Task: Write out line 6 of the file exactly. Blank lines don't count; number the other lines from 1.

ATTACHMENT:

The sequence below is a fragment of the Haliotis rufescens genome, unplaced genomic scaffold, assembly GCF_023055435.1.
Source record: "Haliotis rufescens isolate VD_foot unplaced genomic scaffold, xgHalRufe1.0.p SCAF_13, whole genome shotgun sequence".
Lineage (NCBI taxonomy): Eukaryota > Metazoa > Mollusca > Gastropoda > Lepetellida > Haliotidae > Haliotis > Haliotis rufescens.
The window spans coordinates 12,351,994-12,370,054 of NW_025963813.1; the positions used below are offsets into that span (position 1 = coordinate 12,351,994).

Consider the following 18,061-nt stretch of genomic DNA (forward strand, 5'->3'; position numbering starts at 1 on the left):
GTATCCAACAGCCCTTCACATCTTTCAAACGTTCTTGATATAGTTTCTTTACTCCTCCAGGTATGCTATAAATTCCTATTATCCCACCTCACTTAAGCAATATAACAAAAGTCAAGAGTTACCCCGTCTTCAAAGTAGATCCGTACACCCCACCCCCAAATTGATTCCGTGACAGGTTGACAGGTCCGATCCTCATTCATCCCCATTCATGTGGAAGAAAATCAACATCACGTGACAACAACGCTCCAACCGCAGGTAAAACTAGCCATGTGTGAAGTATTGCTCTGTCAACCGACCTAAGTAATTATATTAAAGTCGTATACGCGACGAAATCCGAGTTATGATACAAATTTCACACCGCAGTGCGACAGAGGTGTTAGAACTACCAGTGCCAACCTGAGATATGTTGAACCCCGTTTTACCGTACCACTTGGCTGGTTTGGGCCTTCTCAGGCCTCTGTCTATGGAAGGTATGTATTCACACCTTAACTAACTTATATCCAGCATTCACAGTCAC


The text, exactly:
GTATCCAACAGCCCTTCACATCTTTCAAACGTTCTTGATATAGTTTCTTTACTCCTCCAGGTATGCTATAAATTCCTATTATCCCACCTCACTTAAGCAATATAACAAAAGTCAAGAGTTACCCCGTCTTCAAAGTAGATCCGTACACCCCACCCCCAAATTGATTCCGTGACAGGTTGACAGGTCCGATCCTCATTCATCCCCATTCATGTGGAAGAAAATCAACATCACGTGACAACAACGCTCCAACCGCAGGTAAAACTAGCCATGTGTGAAGTATTGCTCTGTCAACCGACCTAAGTAATTATATTAAAGTCGTATACGCGACGAAATCCGAGTTATGATACAAATTTCACACCGCAGTGCGACAGAGGTGTTAGAACTACCAGTGCCAACCTGAGATATGTTGAACCCCGTTTTACCGTACCACTTGGCTGGTTTGGGCCTTCTCAGGCCTCTGTCTATGGAAGGTATGTATTCACACCTTAACTAACTTATATCCAGCATTCACAGTCAC